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Referendum explainer: What is the End of Life Choice Act?

Kiwis will be able to vote on whether or not to bring into force the End of Life Choice Act at the referendum.

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1 NEWS online’s political reporter Anna Whyte explains what the proposed law means and what both sides of the issue are saying. Source: 1 NEWS

Parliament has already passed the Act and now it’s up to voters to decide whether it’s put into force during this year’s election.

But what happens if the public votes no or votes yes on October 17?

If the majority say yes, it will lead to those that meet a certain set of criteria being able to request an assisted death.

They would have to be a New Zealander aged over 18, suffering from a terminal illness that’s likely to end their life within six months, be in an advanced state of irreversible physical decline, be experiencing unbearable suffering that cannot be eased in a manner the person considers tolerable and also be competent to make an informed decision.

Reasons that can’t be used to request assisted dying include - being of advanced age, suffering from a mental disorder, or a mental illness or having a disability of any kind.

If a medical or nurse practitioner suspects a person is being pressured into assisted dying, then no further action is allowed.

If the vote is a no that means assisted dying will remain illegal.

The ‘no’ side

Last year, 1500 doctors spoke out against assisted dying signing an open saying they wanted “no part” in it.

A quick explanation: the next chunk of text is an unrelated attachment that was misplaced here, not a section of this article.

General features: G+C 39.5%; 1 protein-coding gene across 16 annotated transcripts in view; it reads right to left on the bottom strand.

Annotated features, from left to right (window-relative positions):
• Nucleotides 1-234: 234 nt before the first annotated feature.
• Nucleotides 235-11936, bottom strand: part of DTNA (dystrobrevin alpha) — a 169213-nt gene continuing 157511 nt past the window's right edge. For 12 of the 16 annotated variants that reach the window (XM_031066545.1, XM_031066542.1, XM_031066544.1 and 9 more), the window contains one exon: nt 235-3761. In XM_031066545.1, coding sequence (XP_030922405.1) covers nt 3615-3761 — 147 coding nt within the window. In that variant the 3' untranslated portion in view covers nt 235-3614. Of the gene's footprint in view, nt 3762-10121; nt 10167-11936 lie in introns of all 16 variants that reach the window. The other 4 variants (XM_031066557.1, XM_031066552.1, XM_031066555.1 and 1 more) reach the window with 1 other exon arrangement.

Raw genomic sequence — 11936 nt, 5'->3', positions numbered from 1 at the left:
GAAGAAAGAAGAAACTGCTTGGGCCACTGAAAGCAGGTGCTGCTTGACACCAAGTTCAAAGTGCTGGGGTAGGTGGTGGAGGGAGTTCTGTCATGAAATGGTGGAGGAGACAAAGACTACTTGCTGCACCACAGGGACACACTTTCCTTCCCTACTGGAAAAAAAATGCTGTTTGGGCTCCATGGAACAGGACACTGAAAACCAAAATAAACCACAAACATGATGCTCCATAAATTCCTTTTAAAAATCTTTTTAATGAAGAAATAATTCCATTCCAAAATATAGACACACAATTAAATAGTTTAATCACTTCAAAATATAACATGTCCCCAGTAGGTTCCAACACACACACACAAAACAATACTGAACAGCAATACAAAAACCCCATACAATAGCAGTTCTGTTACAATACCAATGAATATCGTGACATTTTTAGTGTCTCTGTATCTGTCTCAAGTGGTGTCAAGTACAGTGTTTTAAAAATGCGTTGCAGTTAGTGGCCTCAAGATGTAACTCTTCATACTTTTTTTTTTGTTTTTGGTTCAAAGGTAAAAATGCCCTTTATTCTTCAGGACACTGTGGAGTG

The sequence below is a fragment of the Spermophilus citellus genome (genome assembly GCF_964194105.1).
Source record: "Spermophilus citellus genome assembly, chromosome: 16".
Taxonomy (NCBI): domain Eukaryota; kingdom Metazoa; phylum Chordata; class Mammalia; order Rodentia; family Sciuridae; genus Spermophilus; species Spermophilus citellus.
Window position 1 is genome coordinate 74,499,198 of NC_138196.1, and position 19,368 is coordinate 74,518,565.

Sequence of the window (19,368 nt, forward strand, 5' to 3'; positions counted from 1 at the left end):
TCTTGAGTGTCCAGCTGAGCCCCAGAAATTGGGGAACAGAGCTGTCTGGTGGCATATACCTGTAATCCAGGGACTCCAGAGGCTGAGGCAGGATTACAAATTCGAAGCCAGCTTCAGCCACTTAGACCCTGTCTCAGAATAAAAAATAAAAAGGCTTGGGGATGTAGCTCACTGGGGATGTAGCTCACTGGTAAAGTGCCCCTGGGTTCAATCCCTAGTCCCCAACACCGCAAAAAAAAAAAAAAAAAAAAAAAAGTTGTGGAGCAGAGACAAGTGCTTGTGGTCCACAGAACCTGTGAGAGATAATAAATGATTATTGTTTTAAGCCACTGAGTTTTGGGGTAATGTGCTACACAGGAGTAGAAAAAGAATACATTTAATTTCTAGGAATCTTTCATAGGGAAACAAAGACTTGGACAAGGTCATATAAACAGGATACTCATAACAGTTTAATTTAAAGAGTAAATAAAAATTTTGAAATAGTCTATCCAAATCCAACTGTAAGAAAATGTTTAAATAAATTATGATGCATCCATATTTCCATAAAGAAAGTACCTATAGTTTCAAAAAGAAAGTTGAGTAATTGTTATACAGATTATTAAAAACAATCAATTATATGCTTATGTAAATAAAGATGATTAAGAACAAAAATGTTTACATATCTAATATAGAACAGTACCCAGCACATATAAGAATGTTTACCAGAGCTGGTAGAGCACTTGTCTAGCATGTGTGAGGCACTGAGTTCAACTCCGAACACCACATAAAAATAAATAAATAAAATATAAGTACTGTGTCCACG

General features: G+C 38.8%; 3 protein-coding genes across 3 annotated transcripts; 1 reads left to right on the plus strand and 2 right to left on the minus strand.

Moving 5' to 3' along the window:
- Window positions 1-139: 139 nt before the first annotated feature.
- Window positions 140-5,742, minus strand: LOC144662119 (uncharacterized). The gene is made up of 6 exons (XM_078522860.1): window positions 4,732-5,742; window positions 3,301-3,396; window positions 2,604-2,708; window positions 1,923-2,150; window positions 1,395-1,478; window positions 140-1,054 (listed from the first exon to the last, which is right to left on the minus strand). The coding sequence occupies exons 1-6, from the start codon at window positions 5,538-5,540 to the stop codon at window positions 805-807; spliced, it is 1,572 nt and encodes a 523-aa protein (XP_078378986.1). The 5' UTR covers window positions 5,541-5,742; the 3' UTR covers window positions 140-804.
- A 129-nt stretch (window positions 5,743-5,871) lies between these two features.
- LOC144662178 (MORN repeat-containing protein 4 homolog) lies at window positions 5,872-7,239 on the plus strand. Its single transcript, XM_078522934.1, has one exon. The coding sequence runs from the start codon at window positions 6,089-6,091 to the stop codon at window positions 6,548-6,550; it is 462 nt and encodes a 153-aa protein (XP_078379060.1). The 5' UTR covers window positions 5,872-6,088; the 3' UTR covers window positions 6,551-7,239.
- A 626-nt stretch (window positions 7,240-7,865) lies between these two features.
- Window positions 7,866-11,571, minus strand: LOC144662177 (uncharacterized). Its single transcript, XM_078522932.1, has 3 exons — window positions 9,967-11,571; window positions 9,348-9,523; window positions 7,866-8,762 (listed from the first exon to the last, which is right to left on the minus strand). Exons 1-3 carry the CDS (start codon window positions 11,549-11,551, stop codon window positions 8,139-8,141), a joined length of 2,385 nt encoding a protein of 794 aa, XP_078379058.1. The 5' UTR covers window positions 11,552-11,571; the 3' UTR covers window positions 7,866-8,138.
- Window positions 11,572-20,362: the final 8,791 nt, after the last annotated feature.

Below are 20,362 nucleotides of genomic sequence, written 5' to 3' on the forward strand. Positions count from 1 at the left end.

Dr Sinead Donnelley of the Care Alliance, who organised a letter of opposition, says some medical professionals don’t want to be involved in ending someone’s life.

“We didn’t train to end someone’s life, we trained to cure if we could and care always,” she said in June 2019.

In February, National MP Agnes Loheni said she “stood very strongly” against the End of Life Choice Act.

“As a Samoan Pacific woman, New Zealander I stand with my community who values life."

The ‘yes’ side

One of those in support of the law is Sir Michael Cullen.

The former Labour Deputy Prime Minister has been diagnosed with stage four cancer and secondary cancer of the liver and believes those who are suffering from a terminal diagnosis should have the right to choose when they die.

“Having the choice is part of having the capacity for a more dignified death," he says.

“It offers to people like me the chance of finishing the life I have enjoyed so much in a way consistent with my moral beliefs and my sense of the dignity of human life.

“You think about what’s going to happen to you, you know there is going to be deterioration, and the last stages aren’t necessarily going to be that pleasant."

Yes for Compassion spokesperson Dr Libby Smales told 1 NEWS in July that euthanasia can be a humane option.

“A horrible death casts a very long shadow - for the families involved it's pretty dreadful,” she says.

What the polls say

If the public votes 'yes' to legalise euthanasia, the End of Life Choice Act would come into force 12 months after the official results are released. If it is voted down by the public, it will be repealed.

The July 1 NEWS Colmar Brunton Poll found 63 per cent intended to vote in favour of euthanasia being legalised and 24 per cent wanted it to remain illegal.

In February 2020, the 1 NEWS Colmar Brunton Poll found 65 per cent intended to vote in for euthanasia to be legalised and 25 per cent intended to vote for it to remain illegal.

The July-August, 2018 1 NEWS Colmar Brunton Poll found 76 per cent agreed with making euthanasia available, with 15 per cent against.

The July 2017 poll had 74 per cent 'yes' and 18 per cent 'no', and the July 2015 poll had 75 per cent 'yes' and 21 per cent 'no'.